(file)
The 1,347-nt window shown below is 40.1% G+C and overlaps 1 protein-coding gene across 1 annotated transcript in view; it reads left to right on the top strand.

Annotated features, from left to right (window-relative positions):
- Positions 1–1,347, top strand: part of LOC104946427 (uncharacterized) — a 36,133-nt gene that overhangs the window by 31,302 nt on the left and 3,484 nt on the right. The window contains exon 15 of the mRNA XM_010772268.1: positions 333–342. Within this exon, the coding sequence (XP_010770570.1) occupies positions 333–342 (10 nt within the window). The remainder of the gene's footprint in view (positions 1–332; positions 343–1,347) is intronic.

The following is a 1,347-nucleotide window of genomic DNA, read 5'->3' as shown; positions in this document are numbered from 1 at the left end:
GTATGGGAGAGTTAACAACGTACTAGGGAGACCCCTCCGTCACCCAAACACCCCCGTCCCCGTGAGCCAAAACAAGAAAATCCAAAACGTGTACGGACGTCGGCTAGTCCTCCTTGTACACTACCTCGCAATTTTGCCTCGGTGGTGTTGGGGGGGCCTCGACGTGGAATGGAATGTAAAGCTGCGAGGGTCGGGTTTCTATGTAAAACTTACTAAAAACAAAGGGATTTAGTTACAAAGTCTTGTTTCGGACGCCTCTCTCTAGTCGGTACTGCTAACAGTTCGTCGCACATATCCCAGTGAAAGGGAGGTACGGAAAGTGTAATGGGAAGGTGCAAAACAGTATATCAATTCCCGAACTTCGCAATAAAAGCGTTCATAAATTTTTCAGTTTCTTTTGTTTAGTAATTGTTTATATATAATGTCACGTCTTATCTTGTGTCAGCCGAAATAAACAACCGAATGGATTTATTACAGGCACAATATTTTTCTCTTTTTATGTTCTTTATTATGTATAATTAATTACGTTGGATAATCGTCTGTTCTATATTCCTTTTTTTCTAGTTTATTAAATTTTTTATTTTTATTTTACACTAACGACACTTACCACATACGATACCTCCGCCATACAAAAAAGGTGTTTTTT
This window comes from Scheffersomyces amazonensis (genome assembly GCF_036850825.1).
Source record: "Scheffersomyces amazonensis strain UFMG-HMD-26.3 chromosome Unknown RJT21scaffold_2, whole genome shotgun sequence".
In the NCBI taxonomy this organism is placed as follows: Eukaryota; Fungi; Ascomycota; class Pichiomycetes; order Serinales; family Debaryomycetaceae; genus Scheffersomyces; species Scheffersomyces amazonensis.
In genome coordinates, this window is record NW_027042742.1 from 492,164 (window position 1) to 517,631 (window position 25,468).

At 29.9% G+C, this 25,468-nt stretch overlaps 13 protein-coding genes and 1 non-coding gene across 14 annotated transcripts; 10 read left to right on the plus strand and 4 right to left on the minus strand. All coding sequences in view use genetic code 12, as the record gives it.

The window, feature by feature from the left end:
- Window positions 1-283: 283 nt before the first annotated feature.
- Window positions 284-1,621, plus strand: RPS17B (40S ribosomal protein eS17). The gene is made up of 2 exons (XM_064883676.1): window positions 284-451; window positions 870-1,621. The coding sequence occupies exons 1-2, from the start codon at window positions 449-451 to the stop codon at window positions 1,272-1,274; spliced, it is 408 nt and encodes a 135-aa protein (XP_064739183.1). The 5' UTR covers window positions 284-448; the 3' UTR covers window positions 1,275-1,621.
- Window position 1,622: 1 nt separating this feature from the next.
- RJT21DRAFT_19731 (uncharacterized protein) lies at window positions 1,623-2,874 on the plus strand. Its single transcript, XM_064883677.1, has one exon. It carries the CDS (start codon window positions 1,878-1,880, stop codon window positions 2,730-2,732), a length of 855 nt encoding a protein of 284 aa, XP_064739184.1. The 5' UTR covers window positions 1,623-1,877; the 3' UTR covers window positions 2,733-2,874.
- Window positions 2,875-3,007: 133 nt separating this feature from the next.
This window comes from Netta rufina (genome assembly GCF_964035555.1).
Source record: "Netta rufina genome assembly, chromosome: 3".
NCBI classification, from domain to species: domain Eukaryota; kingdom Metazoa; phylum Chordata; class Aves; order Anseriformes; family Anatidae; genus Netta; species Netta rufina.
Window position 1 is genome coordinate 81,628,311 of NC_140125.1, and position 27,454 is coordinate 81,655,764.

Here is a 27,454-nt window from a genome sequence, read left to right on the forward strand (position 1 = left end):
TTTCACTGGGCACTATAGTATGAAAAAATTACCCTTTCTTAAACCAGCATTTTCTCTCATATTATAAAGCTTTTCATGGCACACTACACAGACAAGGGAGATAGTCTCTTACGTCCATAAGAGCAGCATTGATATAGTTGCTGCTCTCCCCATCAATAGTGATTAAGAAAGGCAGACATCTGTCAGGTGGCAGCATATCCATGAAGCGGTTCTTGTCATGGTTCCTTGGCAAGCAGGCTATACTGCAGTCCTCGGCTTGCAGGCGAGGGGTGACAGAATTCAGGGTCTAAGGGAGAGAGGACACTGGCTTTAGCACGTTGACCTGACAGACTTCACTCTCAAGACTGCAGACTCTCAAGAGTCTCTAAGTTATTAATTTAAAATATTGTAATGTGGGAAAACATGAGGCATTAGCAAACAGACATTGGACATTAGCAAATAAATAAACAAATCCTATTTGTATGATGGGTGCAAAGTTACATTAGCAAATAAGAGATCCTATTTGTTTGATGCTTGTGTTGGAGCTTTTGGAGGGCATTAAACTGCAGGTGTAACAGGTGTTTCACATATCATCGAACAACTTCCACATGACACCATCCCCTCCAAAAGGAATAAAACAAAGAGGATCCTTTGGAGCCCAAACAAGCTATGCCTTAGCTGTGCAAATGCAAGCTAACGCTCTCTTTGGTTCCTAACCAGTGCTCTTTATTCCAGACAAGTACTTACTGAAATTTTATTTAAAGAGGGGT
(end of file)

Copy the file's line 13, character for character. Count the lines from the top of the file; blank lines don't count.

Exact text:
- Window positions 284-1,621, plus strand: RPS17B (40S ribosomal protein eS17). The gene is made up of 2 exons (XM_064883676.1): window positions 284-451; window positions 870-1,621. The coding sequence occupies exons 1-2, from the start codon at window positions 449-451 to the stop codon at window positions 1,272-1,274; spliced, it is 408 nt and encodes a 135-aa protein (XP_064739183.1). The 5' UTR covers window positions 284-448; the 3' UTR covers window positions 1,275-1,621.